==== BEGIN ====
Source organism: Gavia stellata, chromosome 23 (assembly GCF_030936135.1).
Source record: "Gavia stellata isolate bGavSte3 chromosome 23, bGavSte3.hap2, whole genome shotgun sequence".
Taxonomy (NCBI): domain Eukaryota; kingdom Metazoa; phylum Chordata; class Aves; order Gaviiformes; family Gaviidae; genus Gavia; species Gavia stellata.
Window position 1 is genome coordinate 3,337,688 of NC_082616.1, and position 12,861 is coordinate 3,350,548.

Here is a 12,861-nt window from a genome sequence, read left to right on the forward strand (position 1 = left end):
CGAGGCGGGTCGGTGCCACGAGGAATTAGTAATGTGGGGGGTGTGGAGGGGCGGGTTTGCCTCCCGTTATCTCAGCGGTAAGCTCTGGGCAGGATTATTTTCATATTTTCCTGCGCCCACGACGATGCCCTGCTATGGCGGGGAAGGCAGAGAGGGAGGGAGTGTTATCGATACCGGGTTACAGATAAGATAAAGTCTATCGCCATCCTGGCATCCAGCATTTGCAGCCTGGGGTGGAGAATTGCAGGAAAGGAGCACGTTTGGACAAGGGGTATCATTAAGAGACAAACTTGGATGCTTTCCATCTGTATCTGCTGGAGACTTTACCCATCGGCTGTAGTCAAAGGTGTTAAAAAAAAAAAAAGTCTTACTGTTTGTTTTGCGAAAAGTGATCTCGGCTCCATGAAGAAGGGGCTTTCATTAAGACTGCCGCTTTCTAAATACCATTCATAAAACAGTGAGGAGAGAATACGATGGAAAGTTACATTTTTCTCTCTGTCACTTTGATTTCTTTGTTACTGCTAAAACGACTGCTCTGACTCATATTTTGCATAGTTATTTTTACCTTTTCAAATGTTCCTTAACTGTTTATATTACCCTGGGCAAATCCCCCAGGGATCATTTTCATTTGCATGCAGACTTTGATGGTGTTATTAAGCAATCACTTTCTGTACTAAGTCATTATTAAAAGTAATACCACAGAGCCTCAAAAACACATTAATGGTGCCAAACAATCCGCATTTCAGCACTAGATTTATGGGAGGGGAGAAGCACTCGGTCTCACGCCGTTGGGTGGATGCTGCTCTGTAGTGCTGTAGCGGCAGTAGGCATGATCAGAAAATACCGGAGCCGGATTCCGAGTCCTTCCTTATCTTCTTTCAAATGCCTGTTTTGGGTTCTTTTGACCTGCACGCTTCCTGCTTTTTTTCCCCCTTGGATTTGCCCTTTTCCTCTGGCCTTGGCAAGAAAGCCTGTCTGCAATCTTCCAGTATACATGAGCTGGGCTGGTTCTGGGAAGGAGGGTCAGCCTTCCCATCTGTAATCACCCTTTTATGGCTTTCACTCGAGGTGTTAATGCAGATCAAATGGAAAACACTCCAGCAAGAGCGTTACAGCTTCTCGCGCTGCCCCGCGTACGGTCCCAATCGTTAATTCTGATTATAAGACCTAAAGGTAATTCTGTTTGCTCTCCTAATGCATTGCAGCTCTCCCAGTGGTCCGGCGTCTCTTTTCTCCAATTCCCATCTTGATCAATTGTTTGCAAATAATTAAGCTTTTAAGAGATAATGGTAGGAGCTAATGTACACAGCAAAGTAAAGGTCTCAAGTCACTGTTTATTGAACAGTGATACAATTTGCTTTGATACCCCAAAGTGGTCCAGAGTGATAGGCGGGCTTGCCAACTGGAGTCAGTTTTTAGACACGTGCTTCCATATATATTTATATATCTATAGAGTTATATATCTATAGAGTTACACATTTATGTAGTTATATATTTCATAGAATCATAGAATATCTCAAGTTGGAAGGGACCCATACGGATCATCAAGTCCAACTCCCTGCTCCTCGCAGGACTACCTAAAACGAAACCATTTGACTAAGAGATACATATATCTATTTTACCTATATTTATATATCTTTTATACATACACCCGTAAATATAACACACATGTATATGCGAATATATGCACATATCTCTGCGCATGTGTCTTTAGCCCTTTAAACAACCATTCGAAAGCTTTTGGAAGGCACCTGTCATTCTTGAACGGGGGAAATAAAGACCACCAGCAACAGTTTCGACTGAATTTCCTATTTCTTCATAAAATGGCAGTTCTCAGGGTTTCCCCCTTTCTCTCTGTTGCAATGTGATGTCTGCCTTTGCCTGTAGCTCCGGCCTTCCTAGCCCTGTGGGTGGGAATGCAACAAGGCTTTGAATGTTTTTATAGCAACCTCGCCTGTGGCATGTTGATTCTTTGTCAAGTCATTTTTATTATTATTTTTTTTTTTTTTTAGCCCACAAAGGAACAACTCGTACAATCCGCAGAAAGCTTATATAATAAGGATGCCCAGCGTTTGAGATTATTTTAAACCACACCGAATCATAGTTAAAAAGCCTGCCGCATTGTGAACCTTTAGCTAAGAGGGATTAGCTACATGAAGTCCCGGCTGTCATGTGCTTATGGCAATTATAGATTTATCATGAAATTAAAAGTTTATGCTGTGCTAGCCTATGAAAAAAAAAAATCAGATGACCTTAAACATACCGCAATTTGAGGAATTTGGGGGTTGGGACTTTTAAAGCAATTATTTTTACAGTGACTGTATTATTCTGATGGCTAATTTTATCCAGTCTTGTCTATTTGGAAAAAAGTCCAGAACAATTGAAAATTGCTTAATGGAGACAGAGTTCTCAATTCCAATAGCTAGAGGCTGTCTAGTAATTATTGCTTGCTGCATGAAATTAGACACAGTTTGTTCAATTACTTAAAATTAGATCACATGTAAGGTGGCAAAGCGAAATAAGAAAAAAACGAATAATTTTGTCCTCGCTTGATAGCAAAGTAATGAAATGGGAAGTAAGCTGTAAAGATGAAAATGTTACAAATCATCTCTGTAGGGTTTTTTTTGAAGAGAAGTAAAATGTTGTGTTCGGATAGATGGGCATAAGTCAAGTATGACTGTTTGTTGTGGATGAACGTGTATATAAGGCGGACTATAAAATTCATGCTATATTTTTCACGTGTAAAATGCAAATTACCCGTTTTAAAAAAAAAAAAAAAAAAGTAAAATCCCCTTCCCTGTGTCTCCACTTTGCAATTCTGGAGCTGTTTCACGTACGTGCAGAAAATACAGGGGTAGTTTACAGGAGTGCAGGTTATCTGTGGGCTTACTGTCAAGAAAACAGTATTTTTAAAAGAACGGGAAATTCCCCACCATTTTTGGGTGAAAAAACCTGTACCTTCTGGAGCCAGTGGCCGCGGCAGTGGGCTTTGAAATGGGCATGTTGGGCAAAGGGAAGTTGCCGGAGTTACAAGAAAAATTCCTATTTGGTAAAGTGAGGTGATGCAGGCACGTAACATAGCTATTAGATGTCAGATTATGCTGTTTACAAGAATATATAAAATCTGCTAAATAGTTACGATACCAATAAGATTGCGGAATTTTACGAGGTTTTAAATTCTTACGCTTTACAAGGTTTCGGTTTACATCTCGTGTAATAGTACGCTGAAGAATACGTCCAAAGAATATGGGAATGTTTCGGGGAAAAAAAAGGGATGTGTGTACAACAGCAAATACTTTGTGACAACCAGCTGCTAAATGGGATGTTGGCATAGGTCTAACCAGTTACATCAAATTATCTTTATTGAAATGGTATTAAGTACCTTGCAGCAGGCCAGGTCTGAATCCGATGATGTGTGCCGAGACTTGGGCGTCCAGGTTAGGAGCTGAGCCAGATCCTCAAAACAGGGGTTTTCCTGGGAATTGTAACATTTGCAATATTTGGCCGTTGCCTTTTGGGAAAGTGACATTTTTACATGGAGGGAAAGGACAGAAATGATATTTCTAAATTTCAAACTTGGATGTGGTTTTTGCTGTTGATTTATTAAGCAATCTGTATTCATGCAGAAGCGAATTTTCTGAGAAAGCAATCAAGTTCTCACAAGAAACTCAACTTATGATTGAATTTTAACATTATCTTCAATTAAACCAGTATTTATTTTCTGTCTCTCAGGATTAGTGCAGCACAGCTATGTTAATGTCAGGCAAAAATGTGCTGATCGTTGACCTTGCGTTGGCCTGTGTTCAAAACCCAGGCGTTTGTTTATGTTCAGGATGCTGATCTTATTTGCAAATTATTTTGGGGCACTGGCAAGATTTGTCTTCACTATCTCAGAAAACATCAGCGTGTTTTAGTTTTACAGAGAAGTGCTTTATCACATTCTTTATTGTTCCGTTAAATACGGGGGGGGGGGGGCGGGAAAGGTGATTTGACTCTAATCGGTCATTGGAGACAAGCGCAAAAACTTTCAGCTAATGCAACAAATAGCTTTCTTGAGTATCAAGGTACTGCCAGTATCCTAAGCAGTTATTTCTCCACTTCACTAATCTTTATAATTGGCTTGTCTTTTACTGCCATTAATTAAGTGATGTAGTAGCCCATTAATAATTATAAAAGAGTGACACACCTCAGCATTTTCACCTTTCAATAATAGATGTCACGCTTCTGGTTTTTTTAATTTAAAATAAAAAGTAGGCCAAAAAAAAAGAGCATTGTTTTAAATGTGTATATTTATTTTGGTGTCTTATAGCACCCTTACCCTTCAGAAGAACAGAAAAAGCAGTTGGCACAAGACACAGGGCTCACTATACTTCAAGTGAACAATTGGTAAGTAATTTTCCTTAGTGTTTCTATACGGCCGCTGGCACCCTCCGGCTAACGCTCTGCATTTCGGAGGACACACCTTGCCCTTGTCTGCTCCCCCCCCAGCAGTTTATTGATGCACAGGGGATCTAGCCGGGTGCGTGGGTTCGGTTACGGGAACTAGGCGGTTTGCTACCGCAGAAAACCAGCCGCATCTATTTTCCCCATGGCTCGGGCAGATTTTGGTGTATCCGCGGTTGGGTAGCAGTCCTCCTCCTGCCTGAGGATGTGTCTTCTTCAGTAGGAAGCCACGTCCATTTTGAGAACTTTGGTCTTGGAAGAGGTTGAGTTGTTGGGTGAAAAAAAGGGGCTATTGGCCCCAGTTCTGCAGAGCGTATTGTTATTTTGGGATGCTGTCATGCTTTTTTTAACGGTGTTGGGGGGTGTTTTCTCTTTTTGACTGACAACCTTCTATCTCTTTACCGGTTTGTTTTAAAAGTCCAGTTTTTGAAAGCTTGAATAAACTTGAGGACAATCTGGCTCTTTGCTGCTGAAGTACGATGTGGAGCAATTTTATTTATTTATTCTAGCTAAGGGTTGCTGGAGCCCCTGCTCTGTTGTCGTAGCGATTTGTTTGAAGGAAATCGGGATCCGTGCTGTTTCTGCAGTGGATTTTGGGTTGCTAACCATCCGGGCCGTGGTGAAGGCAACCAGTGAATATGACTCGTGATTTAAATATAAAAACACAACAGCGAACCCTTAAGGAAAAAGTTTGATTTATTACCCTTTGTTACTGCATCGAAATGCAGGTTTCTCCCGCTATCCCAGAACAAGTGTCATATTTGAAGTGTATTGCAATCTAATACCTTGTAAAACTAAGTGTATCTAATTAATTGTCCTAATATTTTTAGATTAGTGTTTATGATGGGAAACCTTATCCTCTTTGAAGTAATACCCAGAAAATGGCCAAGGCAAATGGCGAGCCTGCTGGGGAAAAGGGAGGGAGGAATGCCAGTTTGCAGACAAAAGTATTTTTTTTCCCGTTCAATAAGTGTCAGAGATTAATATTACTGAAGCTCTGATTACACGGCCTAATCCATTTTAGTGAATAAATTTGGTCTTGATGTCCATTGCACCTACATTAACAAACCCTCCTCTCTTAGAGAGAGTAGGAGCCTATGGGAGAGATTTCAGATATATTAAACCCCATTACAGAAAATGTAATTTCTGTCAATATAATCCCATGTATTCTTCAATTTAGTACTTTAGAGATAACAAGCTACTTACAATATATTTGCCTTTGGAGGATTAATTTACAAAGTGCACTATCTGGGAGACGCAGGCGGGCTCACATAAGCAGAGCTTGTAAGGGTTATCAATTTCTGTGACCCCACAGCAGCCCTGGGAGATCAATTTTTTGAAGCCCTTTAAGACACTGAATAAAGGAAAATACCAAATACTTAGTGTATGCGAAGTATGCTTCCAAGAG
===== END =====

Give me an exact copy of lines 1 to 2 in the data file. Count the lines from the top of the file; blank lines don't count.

Source organism: Gavia stellata, chromosome 23 (assembly GCF_030936135.1).
Source record: "Gavia stellata isolate bGavSte3 chromosome 23, bGavSte3.hap2, whole genome shotgun sequence".